There Is A Death Metal Tower Of Skulls Beneath Mexico City
Before it was Mexico City, it was an ancient Aztec metropolis called Tenochtitlan. Ol' Titland was a center for arts, culture, and trade ... which also turned into a horror movie whenever human sacrifice season rolled around.
At the founding of the Great Temple of Tenochtitlan, the Aztecs ritually sacrificed 4,000 prisoners of war by cutting out their hearts. But once the fun is over, what do you do with all the human skulls left lying around? Well, according to a companion of Cortes named Andres de Tapia, the Temple held huge racks containing the skulls of human sacrifices, along with more skulls used like human bricks, cast in lime and stone by the tens of thousands. All of these racks surrounded a massive tower of skulls screaming into the sky like a Dethklok album.
Everyone thought it was a myth made up by a conquistador to give some dramatic flair to run-of-the-mill colonialism. But archaeologists uncovered the all-too-real Skull Tower beneath Mexico City's Metropolitan Cathedral, proving once again that history has a sicker sense of humor than we'd prefer. The tower has at least 650 skulls, some from women and children (whom historians previously assumed the Aztecs didn't sacrifice).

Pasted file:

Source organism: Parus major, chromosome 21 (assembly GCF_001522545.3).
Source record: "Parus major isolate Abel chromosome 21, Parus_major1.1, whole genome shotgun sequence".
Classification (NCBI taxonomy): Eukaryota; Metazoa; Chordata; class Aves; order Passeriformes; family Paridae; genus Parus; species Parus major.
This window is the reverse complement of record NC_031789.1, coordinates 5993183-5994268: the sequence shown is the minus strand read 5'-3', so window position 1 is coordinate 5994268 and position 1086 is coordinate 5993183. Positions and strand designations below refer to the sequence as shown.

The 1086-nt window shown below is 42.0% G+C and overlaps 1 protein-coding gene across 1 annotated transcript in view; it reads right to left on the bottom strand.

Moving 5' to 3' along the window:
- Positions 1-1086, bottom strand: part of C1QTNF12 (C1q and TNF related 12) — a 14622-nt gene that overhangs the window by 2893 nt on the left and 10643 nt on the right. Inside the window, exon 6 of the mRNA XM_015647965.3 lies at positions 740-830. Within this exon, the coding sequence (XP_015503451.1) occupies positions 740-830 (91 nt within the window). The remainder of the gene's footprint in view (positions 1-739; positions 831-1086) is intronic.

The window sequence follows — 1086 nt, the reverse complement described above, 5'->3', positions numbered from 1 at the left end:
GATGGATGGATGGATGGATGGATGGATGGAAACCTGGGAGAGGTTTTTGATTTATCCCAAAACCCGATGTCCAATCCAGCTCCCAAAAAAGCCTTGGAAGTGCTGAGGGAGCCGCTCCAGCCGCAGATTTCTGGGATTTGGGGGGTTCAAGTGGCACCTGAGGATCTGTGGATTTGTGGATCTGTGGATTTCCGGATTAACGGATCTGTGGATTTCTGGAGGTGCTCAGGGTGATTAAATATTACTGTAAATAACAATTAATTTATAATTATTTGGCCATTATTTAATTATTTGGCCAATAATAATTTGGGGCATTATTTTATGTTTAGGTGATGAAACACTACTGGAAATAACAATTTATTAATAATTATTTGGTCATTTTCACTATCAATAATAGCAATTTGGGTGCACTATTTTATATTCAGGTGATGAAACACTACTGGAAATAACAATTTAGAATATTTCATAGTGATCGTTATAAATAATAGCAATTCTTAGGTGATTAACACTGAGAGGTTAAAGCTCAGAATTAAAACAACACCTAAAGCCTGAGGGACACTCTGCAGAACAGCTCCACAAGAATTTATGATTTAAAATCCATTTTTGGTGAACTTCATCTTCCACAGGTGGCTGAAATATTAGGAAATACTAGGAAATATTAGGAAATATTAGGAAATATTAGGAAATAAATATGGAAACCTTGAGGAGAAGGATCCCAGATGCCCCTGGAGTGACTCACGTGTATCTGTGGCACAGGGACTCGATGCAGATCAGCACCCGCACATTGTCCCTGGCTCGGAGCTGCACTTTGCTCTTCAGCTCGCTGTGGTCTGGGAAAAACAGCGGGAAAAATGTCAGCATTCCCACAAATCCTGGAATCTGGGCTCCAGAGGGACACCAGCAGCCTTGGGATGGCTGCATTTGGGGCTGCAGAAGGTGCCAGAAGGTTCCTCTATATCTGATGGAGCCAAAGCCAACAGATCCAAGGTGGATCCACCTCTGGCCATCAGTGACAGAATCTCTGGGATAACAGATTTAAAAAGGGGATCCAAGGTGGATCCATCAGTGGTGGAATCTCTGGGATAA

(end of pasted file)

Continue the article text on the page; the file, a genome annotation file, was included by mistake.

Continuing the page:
As of 2017, they have yet to unearth the bottom, possibly because there isn't one. It's just an endless tower that both leads to and is Hell itself.
One Of Chile's Most Famous Stadiums Was Used As A Concentration Camp
Santiago's Estadio Nacional has hosted some pretty prominent soccer games, and is considered a prime stop for major rock stars like David Bowie, Iron Maiden, Michael Jackson, and Pope John Paul II. When you look at it, it's hard to believe that the same venue where Adam Lambert sang was used to imprison and torture tens of thousands of people.
Dalmationn/Wikimedia CommonsMaking that two different crimes committed in the same stadium.